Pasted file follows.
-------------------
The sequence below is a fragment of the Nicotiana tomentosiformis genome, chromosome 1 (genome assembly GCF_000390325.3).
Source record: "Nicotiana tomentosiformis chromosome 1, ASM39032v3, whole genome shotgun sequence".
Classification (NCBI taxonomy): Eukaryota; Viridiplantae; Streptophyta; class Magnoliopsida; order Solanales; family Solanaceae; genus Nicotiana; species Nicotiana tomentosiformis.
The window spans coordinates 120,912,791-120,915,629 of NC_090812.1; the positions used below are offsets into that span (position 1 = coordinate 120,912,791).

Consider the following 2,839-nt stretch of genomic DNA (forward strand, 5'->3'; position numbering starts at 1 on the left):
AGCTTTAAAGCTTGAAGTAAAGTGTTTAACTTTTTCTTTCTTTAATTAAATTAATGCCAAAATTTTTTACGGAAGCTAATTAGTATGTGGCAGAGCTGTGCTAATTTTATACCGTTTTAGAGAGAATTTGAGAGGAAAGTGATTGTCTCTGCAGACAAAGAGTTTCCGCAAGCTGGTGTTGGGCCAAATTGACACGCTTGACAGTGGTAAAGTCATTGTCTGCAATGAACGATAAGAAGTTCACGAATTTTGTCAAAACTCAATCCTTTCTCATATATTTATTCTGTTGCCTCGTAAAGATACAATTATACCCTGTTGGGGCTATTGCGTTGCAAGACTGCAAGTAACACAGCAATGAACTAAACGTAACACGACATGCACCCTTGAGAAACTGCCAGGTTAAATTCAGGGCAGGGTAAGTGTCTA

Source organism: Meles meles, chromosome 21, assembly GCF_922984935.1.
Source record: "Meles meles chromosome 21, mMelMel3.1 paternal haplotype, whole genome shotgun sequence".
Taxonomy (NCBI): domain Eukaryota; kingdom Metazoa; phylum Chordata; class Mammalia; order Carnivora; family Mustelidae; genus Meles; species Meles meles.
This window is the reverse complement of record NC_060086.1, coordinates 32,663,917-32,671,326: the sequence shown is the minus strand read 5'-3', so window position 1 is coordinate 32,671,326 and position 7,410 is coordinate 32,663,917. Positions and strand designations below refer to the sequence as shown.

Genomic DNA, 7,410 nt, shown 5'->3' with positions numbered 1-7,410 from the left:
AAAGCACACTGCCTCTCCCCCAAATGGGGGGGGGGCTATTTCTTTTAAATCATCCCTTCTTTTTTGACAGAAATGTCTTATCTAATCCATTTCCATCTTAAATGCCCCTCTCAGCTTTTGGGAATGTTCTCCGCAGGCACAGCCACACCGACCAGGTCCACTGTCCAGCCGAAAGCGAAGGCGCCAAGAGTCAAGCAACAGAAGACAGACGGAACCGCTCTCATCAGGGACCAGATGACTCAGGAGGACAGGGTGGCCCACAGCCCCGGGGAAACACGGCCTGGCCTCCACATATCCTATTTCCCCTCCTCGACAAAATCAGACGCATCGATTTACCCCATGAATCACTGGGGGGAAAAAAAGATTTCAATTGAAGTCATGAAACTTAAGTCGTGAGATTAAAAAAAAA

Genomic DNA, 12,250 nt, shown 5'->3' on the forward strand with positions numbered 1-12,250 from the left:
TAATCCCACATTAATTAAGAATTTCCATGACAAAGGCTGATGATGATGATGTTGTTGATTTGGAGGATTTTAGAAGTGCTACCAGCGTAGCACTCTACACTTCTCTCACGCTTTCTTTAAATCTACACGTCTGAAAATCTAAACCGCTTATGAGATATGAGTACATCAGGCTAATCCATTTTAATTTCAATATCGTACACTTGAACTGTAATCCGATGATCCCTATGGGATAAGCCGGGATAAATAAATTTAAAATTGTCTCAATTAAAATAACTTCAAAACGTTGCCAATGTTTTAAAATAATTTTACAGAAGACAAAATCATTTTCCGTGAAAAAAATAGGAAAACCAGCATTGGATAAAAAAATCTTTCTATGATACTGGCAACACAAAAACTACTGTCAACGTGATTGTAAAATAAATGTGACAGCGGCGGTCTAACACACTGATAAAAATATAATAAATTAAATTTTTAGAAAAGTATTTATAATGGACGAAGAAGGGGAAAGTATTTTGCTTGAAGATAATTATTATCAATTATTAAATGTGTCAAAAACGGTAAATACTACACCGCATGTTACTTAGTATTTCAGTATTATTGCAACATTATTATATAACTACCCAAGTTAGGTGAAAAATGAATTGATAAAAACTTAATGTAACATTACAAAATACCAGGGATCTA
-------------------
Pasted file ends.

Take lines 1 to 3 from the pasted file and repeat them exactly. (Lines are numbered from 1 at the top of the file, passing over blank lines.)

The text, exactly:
The sequence below is a fragment of the Nicotiana tomentosiformis genome, chromosome 1 (genome assembly GCF_000390325.3).
Source record: "Nicotiana tomentosiformis chromosome 1, ASM39032v3, whole genome shotgun sequence".
Classification (NCBI taxonomy): Eukaryota; Viridiplantae; Streptophyta; class Magnoliopsida; order Solanales; family Solanaceae; genus Nicotiana; species Nicotiana tomentosiformis.